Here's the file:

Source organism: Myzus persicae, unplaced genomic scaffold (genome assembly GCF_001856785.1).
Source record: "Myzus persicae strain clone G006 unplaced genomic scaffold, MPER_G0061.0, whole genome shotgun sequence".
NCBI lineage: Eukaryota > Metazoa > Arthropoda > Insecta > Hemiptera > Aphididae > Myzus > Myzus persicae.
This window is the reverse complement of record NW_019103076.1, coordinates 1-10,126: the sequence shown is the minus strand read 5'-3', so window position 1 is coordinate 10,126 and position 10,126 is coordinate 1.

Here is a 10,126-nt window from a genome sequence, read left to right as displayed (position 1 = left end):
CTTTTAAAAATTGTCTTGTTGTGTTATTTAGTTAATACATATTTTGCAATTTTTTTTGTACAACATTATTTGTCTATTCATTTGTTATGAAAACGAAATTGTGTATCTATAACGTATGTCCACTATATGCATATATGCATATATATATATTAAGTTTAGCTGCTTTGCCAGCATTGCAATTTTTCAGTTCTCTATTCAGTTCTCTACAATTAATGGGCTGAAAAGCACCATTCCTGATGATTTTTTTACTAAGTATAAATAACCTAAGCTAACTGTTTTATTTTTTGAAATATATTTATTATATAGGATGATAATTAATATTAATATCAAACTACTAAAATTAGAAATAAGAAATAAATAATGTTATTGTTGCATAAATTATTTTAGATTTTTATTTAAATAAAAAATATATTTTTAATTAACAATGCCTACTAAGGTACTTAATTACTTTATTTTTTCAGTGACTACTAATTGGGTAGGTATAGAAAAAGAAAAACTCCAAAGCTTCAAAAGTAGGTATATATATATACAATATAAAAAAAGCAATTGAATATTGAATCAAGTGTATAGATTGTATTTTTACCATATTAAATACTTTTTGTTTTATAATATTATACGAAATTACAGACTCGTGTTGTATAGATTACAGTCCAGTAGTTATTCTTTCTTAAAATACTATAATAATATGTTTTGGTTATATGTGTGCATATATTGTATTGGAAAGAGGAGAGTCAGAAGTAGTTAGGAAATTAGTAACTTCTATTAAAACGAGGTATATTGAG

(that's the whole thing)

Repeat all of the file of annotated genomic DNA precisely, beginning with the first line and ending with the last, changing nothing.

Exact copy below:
Source organism: Myzus persicae, unplaced genomic scaffold (genome assembly GCF_001856785.1).
Source record: "Myzus persicae strain clone G006 unplaced genomic scaffold, MPER_G0061.0, whole genome shotgun sequence".
NCBI lineage: Eukaryota > Metazoa > Arthropoda > Insecta > Hemiptera > Aphididae > Myzus > Myzus persicae.
This window is the reverse complement of record NW_019103076.1, coordinates 1-10,126: the sequence shown is the minus strand read 5'-3', so window position 1 is coordinate 10,126 and position 10,126 is coordinate 1.

Here is a 10,126-nt window from a genome sequence, read left to right as displayed (position 1 = left end):
CTTTTAAAAATTGTCTTGTTGTGTTATTTAGTTAATACATATTTTGCAATTTTTTTTGTACAACATTATTTGTCTATTCATTTGTTATGAAAACGAAATTGTGTATCTATAACGTATGTCCACTATATGCATATATGCATATATATATATTAAGTTTAGCTGCTTTGCCAGCATTGCAATTTTTCAGTTCTCTATTCAGTTCTCTACAATTAATGGGCTGAAAAGCACCATTCCTGATGATTTTTTTACTAAGTATAAATAACCTAAGCTAACTGTTTTATTTTTTGAAATATATTTATTATATAGGATGATAATTAATATTAATATCAAACTACTAAAATTAGAAATAAGAAATAAATAATGTTATTGTTGCATAAATTATTTTAGATTTTTATTTAAATAAAAAATATATTTTTAATTAACAATGCCTACTAAGGTACTTAATTACTTTATTTTTTCAGTGACTACTAATTGGGTAGGTATAGAAAAAGAAAAACTCCAAAGCTTCAAAAGTAGGTATATATATATACAATATAAAAAAAGCAATTGAATATTGAATCAAGTGTATAGATTGTATTTTTACCATATTAAATACTTTTTGTTTTATAATATTATACGAAATTACAGACTCGTGTTGTATAGATTACAGTCCAGTAGTTATTCTTTCTTAAAATACTATAATAATATGTTTTGGTTATATGTGTGCATATATTGTATTGGAAAGAGGAGAGTCAGAAGTAGTTAGGAAATTAGTAACTTCTATTAAAACGAGGTATATTGAG